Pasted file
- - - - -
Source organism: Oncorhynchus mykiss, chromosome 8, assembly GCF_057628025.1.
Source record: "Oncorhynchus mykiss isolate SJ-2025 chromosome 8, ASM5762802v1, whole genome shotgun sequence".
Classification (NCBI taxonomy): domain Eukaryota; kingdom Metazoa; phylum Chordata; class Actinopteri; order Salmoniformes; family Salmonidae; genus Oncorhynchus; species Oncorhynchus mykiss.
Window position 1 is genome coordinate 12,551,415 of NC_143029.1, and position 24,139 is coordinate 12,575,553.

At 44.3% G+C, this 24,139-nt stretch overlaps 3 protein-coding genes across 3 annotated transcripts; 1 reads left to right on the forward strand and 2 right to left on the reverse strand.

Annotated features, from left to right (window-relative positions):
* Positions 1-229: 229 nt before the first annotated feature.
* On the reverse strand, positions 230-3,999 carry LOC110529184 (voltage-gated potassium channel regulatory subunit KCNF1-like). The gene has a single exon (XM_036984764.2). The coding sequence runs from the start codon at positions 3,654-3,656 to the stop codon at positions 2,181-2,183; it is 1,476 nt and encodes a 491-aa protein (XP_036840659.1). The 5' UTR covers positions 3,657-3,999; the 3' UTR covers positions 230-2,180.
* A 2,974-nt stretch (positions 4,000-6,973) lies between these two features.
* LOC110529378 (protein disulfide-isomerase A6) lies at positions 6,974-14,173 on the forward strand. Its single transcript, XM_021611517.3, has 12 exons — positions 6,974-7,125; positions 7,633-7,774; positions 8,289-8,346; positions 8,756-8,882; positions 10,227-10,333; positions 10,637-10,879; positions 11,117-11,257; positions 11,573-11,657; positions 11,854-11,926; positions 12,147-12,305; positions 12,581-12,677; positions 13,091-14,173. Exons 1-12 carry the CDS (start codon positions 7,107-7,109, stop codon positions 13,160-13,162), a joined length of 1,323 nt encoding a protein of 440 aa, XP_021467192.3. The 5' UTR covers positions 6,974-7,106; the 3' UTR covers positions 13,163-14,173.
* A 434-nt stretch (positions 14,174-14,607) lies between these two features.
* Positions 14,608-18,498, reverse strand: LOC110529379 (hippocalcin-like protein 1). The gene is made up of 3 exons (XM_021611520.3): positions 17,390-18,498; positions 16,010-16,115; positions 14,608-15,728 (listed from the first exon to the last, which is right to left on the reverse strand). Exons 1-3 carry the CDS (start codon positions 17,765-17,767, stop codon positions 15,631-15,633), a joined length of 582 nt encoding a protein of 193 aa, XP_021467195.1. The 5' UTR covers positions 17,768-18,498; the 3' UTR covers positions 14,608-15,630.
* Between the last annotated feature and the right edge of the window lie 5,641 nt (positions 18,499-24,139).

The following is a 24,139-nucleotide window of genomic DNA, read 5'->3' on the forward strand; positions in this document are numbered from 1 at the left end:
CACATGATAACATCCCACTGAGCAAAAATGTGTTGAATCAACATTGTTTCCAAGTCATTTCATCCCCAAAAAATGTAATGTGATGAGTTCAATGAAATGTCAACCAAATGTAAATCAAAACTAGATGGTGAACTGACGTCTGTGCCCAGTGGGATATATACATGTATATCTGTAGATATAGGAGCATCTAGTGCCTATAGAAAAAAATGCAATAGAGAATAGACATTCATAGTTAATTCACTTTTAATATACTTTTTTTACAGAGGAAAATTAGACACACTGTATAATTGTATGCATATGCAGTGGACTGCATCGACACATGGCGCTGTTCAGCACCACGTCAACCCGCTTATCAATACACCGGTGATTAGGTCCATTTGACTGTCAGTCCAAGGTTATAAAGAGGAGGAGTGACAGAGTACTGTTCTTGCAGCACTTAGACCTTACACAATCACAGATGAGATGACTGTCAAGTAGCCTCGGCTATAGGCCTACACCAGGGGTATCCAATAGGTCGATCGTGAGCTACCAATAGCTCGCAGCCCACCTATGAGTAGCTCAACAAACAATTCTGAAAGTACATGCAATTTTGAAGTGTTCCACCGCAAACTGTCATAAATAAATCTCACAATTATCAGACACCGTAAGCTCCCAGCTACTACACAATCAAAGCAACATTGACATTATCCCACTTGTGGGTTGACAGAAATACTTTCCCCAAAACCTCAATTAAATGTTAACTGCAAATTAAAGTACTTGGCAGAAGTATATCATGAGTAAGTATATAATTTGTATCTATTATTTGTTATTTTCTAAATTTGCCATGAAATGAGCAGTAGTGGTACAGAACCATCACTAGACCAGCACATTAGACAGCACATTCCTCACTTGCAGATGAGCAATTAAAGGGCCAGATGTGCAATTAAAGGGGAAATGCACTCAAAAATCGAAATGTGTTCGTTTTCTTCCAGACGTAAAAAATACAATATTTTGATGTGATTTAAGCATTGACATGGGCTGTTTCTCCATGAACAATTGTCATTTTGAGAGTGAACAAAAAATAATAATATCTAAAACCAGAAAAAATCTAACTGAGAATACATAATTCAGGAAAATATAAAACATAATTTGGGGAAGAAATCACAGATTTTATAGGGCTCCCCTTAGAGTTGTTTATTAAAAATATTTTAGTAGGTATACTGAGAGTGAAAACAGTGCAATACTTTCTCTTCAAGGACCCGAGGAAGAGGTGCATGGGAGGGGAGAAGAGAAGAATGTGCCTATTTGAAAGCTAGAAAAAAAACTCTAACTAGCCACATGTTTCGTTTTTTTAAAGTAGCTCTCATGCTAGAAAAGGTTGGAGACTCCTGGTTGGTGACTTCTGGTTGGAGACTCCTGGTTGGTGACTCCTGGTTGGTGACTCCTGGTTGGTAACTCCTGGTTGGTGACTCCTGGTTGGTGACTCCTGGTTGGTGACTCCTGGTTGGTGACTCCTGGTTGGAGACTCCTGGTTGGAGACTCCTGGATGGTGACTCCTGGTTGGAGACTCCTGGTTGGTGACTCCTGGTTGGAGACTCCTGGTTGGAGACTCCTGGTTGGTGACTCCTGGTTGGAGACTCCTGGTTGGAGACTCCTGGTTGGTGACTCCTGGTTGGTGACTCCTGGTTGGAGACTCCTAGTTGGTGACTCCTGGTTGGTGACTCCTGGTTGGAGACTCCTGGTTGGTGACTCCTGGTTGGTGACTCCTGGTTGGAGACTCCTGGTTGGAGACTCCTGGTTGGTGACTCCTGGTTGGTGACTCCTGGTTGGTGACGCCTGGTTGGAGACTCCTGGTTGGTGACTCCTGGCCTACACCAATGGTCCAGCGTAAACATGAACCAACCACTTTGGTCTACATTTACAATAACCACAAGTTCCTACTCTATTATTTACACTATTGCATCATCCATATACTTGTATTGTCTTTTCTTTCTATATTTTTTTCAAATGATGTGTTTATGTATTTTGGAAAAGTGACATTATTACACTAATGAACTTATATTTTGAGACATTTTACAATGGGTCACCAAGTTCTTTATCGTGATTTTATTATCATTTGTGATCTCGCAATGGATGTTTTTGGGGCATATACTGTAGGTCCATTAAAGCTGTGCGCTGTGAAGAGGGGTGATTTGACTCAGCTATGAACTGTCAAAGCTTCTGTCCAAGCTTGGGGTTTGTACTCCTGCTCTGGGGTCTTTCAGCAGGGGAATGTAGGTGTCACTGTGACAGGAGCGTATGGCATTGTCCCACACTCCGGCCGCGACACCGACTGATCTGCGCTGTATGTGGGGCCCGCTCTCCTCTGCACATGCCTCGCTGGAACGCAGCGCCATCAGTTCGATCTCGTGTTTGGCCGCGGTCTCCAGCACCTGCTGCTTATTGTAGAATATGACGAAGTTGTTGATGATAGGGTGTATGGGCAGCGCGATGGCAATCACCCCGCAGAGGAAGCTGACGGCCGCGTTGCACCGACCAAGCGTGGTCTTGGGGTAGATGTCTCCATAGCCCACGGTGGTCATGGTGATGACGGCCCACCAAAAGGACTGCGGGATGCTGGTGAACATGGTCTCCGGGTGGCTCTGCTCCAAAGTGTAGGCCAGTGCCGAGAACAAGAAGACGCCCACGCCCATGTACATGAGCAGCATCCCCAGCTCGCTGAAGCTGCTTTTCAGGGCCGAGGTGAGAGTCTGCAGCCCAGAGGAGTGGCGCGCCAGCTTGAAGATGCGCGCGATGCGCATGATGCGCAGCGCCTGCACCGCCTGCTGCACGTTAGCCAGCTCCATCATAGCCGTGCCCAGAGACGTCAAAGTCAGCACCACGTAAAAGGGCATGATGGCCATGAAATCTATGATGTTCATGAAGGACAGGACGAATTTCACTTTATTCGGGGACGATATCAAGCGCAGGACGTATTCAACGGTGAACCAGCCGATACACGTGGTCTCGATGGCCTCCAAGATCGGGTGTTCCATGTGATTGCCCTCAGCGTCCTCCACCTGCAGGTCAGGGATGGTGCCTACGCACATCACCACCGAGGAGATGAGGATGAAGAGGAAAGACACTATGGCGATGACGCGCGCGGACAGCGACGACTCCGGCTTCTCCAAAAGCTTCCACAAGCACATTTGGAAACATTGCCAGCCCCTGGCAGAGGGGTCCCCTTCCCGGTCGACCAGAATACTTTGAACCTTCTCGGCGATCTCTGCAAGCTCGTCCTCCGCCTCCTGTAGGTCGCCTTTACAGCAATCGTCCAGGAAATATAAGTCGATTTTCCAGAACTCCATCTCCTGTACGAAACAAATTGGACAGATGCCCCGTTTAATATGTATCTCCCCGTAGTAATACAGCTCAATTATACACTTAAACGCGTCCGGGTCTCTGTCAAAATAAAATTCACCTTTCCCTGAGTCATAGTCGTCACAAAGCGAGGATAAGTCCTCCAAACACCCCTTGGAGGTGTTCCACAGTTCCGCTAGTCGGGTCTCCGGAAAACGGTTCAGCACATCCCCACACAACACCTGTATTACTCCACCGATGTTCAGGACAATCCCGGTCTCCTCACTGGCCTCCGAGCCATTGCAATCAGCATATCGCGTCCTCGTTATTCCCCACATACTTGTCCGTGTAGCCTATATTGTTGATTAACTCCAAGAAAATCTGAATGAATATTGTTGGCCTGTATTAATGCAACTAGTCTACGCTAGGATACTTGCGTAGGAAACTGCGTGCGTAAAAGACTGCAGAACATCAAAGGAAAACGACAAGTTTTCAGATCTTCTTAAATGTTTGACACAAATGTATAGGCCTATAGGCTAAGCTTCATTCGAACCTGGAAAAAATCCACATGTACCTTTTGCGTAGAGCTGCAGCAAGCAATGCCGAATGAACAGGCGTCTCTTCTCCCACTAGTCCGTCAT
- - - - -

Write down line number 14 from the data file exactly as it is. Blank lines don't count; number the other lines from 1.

The following is a 24,139-nucleotide window of genomic DNA, read 5'->3' on the forward strand; positions in this document are numbered from 1 at the left end: